The detailed changes to the governance of the industry will be substantially determined by the regulation made under the legislation, in particular the establishment of national industry boards that will replace the current state based licensing system. I would like to talk a little about this issue. These new national boards will play a crucial role in influencing the performance and direction of the industry, and it is essential that the boards that are put in place to perform these functions enjoy the confidence and trust of the industry participants—not just the big end of town players and those with a vested interest, such as manufacturers of chemicals and equipment, but also those workers and contractors who are at the coalface, so to speak, in the installation and maintenance of airconditioning and refrigeration facilities. They're the ones who will be regulated!

It is widely anticipated in the industry that the National Refrigeration and Air Conditioning Council, NRAC, will be appointed by the government to administer the refrigeration industry board. Back in June, I asked the Minister for the Environment and Heritage a number of questions about NRAC. The first related to the Australian Greenhouse Office having invested $3.6 million of taxpayers' funds in two organisations, Refrigerant Reclaim Australia and the National Refrigeration and Air Conditioning Council Ltd through a Greenhouse Gas Abatement Program performance based grant to facilitate better handling and recovery of hydrofluorocarbon and perfluorocarbon refrigerants. According to the minister's reply this activity is expected to result in abatement of greenhouse gases equivalent to 3.58 million tonnes of carbon dioxide.

My second question sought information on Refrigerant Reclaim Australia and NRAC in regard to their legal status, structures, directors, key operating personnel, and financial reporting. The minister revealed that Refrigerant Reclaim Australia, RRA, is a company limited by guarantee which exists primarily to be the trustee of the Ozone Depleting Substance Reclaim Trust. RRA is a not-for-profit industry-funded organisation that has been established to recover and destroy waste refrigerant gases. RRA has a board of directors and a chief executive. It contracts with professional organisations to effect the recovery, transport, storage and destruction of waste refrigerants, and, according to the minister, it utilises world best practice Australian-developed destruction technology to transform waste refrigerant to salts and water.

The minister further pointed out that the board of RRA is a vertical slice of the refrigeration and airconditioning industry, with representatives from importers, wholesalers, contractors and end users of refrigerants. Current directors are from five organisations: the Refrigeration and Air Conditioning Contractors Association, the Australian Refrigeration Wholesalers Association, the Australian Fluorocarbon Association, the Vehicle Air-conditioning Specialists of Australasia and the Air-conditioning and Refrigeration Equipment Manufacturers Association. The Chief Executive of RRA is Michael Bennett. As RRA is not a publicly listed company, it is not required to produce public financial reports. However, RRA is required to report to the Australian Greenhouse Office on expenditure relating to its Greenhouse Gas Abatement Program grant. No such reports were available at the time of the minister's response to my question on this matter.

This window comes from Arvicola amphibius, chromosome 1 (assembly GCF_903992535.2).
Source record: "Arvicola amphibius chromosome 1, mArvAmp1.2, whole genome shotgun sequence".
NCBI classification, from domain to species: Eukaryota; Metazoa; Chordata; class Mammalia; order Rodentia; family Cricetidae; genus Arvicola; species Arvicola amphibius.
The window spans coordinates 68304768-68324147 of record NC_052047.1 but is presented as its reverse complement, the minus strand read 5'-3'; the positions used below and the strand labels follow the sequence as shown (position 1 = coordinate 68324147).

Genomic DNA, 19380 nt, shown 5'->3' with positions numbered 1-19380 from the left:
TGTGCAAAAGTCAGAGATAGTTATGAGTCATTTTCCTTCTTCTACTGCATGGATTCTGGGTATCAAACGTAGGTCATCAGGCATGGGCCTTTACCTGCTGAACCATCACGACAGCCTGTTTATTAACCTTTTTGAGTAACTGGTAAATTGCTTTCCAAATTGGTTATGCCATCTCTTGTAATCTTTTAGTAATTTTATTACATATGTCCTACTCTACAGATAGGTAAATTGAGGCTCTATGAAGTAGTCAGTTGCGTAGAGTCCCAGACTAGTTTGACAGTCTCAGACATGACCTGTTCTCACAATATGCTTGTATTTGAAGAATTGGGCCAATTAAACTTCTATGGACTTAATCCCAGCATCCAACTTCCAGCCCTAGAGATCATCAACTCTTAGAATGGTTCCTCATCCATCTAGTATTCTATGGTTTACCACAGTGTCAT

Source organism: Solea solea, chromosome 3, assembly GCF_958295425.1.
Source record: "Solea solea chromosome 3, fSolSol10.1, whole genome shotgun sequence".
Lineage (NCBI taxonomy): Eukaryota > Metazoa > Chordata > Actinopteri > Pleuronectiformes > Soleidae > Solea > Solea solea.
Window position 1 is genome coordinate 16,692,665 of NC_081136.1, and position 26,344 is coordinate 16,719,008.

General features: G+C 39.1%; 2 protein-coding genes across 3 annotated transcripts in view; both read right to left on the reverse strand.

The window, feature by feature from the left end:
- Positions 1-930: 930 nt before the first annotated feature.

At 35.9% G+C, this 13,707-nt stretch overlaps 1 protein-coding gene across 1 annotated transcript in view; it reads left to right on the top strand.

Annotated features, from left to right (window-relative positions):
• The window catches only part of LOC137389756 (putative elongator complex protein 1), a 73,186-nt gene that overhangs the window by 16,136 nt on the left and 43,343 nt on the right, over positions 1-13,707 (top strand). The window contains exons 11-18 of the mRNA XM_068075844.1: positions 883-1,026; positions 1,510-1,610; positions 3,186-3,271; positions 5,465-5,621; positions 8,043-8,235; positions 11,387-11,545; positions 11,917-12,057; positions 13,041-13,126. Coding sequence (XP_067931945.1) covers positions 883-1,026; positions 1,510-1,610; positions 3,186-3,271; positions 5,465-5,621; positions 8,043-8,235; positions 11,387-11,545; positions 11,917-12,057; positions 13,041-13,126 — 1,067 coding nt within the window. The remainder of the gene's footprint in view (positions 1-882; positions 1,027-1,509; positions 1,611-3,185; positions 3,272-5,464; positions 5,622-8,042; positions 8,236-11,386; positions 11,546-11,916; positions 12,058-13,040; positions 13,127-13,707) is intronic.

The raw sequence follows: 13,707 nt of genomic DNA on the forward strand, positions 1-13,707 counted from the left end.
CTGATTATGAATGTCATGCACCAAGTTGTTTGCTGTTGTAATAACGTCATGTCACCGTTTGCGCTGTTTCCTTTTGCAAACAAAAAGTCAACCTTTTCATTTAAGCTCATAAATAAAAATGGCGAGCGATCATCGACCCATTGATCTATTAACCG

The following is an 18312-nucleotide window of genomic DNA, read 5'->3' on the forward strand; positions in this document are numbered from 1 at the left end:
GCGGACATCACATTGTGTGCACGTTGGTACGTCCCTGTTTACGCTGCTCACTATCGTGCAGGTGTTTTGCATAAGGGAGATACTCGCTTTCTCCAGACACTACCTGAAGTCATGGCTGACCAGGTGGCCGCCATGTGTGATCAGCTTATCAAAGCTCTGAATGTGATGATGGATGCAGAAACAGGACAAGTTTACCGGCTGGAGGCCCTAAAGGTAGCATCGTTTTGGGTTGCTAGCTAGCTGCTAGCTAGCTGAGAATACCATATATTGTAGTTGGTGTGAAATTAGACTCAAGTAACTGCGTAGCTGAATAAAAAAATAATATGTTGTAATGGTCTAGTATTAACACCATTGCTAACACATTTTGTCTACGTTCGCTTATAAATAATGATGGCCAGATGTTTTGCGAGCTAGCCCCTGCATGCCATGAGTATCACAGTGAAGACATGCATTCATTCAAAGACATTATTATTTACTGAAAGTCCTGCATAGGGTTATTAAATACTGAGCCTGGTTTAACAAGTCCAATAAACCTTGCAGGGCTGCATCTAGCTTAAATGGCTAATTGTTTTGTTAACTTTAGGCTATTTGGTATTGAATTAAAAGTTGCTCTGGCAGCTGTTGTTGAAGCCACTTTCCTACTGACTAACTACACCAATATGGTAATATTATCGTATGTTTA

In regard to NRAC, we were informed that it is a not-for-profit, limited liability company with a board of directors and a chief executive officer. Current board members include representatives of the four organisations I have referred to but excluding the Australian Fluorocarbon Association, along with the Motor Traders Association of Australia, the Institute of Refrigeration Airconditioning Service Engineers, the Australian Institute of Refrigeration Air-condition-ing and Heating and the Air-conditioning and Mechanical Contractors Association. Current directors are from the AIRAH; AREMA; ARWA; RACCA; VASA; and the AMCA. NRAC is currently preparing a financial report for the Australian Greenhouse Office covering the period from 19 September 2001, when the first funding was received, to 30 June 2003. That statement has not yet been received.

I also asked a question seeking details of any contracts between these organisations and the government. We know that the Commonwealth signed Greenhouse Gas Abatement Program deeds of agreement with Refrigerant Reclaim Australia and the National Refrigeration and Air Conditioning Council on 19 September 2001. As the Greenhouse Gas Abatement Program is focused on the delivery of abatement in the Kyoto protocol commitment period, and these projects therefore need to continue throughout this period, the deeds of agreement do not expire until 2013.

There are therefore a number of questions that could be asked about the validity of the abatement methodology proposed by NRAC and the extent to which it is likely to succeed, and particularly about whether NRAC is achieving the milestones specified in the deed of agreement with the Australian Greenhouse Office. One of those milestones is the registration of contractors working in the refrigeration and airconditioning field. I understand that NRAC is way behind in the number of membership registrations it needs to have, yet it is quite explicit in its June 2002 annual report that it will be in deep trouble if the legislation before us is not passed to make the scheme compulsory.

Understandably there are substantial objections from many in the industry in regard to NRAC being handed this critical regulatory role. They include a number of small business operators in the airconditioning field in my electorate of Cunningham who came to see me earlier this year and raised concerns about the impact of this new national regime and the dominance of NRAC on an industry which is going along smoothly under the present state regulatory regime. Those local business operators were very concerned about the idea of NRAC coming in and regulating on a national scale.